The TSO/E OBROWSE and OEDIT commands, ISPF option 3.17, or the ISHELL interface
all use ISPF edit and browse.
If storing ASCII in traditional z/OS datasets, ISPF BROWSE and EDIT will not
automatically convert from ASCII. Nor will it convert for any other character
set other than ISO8859-1. However you can still view the ASCII data using the
SOURCE ASCII command. Here is an example of how this command works.
ASCII in Databases
Some database systems also store the code page. For example, have a look at the
following output from the SAS PROC _CONTENTS procedure. This shows the definitions
of a SAS table. You can see that it is encoded in EBCDIC 1142 (Denmark/Norway):
THE CONTENTS PROCEDURE
DATA SET NAME DS1.CICSTXN OBSERVATIONS 81023
MEMBER TYPE DATA VARIABLES 114
ENGINE BASE INDEXES 0
CREATED 28. APRIL 2011 TORSDAG 03:38:16 OBSERVATION LENGTH 840
LAST MODIFIED 28. APRIL 2011 TORSDAG 03:38:16 DELETED OBSERVATION
PROTECTION COMPRESSED NO
DATA SET TYPE SORTED NO
DATA REPRESENTATION MVS_32
ENCODING EBCDIC1142 DENMARK/NORWAY (EBCDIC)
DB2 also plays this kind of ball. Every DB2 table can have an ENCODING_SCHEME
variable assigned in SYSIBM.TABLES which overrides the default CCSID. This value
can also be overridden in the SQL Descriptor Area for SQL statements, or in
the stored procedure definition for stored procedures. You can also override
specify CCSID when binding an application, or in the DB2 DECLARE or CAST statements.
Or in other words, if you define tables and applications correctly, DB2 will
do all the translation for you.
The Problem with Unicode
Unicode has one big advantage over EBCDIC and ASCII: there are no code pages.
Every character is represented in the same table. And the Standards people have
made sure that Unicode has enough room for a lot more characters - even the
Star Trek Klingon language characters get a mention.
But of course this would be too simple. There are actually a few different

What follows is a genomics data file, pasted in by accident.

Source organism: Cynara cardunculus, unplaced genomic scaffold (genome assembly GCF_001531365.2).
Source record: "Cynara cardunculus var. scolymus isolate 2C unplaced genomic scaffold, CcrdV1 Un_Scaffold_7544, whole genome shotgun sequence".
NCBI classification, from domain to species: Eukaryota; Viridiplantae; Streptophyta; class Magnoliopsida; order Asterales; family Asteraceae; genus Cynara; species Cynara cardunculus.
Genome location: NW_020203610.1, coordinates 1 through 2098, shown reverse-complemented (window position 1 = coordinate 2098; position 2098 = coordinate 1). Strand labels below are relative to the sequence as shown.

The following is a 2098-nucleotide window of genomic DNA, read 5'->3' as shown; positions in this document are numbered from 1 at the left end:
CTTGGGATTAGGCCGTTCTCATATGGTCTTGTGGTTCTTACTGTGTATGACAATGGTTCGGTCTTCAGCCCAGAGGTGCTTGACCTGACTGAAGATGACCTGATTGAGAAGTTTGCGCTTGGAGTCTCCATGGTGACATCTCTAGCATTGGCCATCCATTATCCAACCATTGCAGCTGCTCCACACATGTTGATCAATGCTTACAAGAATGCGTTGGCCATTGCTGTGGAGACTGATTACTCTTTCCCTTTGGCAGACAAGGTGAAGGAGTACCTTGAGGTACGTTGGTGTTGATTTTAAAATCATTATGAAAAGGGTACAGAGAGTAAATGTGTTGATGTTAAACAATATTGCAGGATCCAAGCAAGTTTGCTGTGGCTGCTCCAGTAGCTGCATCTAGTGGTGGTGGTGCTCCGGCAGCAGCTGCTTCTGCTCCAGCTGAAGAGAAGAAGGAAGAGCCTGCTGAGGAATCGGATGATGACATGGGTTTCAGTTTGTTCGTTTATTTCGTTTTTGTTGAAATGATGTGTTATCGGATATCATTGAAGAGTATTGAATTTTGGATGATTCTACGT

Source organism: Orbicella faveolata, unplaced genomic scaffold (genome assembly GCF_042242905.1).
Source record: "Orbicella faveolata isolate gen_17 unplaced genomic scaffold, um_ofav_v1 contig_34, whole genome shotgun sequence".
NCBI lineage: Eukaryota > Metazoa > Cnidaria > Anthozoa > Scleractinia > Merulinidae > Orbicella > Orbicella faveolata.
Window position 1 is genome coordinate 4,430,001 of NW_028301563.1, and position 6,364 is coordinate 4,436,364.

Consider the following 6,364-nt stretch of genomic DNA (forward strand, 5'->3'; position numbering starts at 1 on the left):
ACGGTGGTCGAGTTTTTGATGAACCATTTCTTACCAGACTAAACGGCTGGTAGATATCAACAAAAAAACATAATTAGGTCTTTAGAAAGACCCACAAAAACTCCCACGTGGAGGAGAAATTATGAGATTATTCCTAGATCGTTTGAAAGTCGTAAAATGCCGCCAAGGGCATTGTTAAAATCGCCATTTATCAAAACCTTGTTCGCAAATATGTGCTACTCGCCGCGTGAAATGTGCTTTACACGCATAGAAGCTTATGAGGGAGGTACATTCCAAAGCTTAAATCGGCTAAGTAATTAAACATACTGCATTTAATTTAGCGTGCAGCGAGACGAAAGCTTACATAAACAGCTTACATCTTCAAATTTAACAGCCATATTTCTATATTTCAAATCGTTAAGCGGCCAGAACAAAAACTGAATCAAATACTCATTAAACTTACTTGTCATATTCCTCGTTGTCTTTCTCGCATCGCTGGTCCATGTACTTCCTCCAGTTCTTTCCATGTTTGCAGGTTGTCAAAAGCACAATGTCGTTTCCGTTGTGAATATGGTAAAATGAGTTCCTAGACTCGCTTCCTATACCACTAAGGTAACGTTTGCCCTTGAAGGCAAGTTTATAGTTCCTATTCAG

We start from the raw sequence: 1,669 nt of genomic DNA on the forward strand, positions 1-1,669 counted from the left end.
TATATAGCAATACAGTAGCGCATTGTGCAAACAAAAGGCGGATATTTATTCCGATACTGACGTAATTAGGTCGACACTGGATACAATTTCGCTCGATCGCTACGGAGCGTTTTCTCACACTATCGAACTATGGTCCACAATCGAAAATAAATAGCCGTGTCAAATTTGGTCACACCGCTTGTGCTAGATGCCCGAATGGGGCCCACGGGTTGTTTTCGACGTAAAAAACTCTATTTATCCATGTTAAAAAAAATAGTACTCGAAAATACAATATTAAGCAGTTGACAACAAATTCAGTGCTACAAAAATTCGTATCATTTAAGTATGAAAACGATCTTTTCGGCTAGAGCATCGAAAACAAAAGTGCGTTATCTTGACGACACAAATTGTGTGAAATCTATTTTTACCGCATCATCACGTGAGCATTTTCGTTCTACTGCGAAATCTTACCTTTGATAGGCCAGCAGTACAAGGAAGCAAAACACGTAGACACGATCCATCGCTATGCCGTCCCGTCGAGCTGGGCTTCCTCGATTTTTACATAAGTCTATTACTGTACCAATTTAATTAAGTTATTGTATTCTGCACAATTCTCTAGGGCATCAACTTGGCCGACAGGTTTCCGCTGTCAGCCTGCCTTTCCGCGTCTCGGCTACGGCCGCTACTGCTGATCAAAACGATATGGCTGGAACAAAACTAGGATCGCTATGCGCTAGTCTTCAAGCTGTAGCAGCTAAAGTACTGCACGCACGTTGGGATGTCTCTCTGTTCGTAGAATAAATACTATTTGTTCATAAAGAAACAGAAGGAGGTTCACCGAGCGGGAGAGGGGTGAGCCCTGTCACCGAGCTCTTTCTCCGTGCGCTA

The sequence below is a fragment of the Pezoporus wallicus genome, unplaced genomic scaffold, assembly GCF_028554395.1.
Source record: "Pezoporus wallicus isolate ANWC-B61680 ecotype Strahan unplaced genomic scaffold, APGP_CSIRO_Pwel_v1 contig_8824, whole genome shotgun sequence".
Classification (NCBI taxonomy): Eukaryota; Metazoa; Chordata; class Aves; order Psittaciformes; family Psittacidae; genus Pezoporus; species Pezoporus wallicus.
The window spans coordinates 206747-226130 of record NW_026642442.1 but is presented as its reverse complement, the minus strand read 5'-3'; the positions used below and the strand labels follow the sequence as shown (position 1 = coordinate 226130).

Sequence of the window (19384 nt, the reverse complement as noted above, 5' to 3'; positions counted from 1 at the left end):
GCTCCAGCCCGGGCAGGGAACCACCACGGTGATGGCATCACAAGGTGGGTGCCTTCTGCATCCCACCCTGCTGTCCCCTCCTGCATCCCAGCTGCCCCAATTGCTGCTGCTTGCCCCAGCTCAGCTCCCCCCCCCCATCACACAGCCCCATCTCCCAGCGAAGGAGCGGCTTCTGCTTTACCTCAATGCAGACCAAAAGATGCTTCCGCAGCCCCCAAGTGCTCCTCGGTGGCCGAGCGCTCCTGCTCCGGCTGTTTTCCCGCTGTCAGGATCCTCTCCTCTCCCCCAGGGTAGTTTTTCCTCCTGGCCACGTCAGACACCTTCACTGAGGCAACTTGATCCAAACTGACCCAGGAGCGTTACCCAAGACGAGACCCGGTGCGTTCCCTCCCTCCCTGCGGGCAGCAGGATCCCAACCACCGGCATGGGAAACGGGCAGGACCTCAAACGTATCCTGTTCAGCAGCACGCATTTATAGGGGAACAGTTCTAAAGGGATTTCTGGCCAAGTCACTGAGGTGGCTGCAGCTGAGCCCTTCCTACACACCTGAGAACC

Unicodes out there:
Whichever Unicode you use, they all have the same drawback: one character does
not necessarily use one byte. z/OS string operations generally assume that one
byte is one character.
- UTF-8: Multi-Byte character set, though most characters are just one byte.
The basic ASCII characters (a-z, A-Z, 0-9) are the same.
- UTF-16: Multi-byte characters set, though most characters are two bytes.
- UTF-32: Each character is four bytes.
Most high level languages have some sort of Unicode support, including C, COBOL
and PL/1. However you need to tell these programs
that you're using Unicode in compiler options or string manipulation options.
z/OS also has instructions for converting between Unicode, UTF-8, UTF-16 and
UTF-32. By Unicode, IBM means Unicode Basic Latin: the first 255 characters
of Unicode - which fit into one byte.
A problem with anything using Unicode on z/OS is that it can be expensive in
terms of CPU use. To help out, IBM has introduced some new Assembler instructions
oriented towards Unicode. Many of the latest high level language compilers use these when
working with Unicode instructions - making these programs much faster. If you
have a program that uses Unicode and hasn't been recompiled for a few years,
consider recompiling it. You may see some performance improvements.
What This Means
z/OS is still EBCDIC and always will be. However IBM has realised that z/OS
needs to talk to the outside world, and so other character encoding schemes
like ASCII and Unicode need to be supported - and are.
z/OS USS files have an attribute to tell you the encoding scheme, and some
databases systems like SAS and DB2 also give you an attribute to set. Otherwise,
you need to know yourself how the strings are encoded.
This second article has covered how EBCDIC, ASCII and Unicode work together
with z/OS. In the
final article in this series of three. I'll look at converting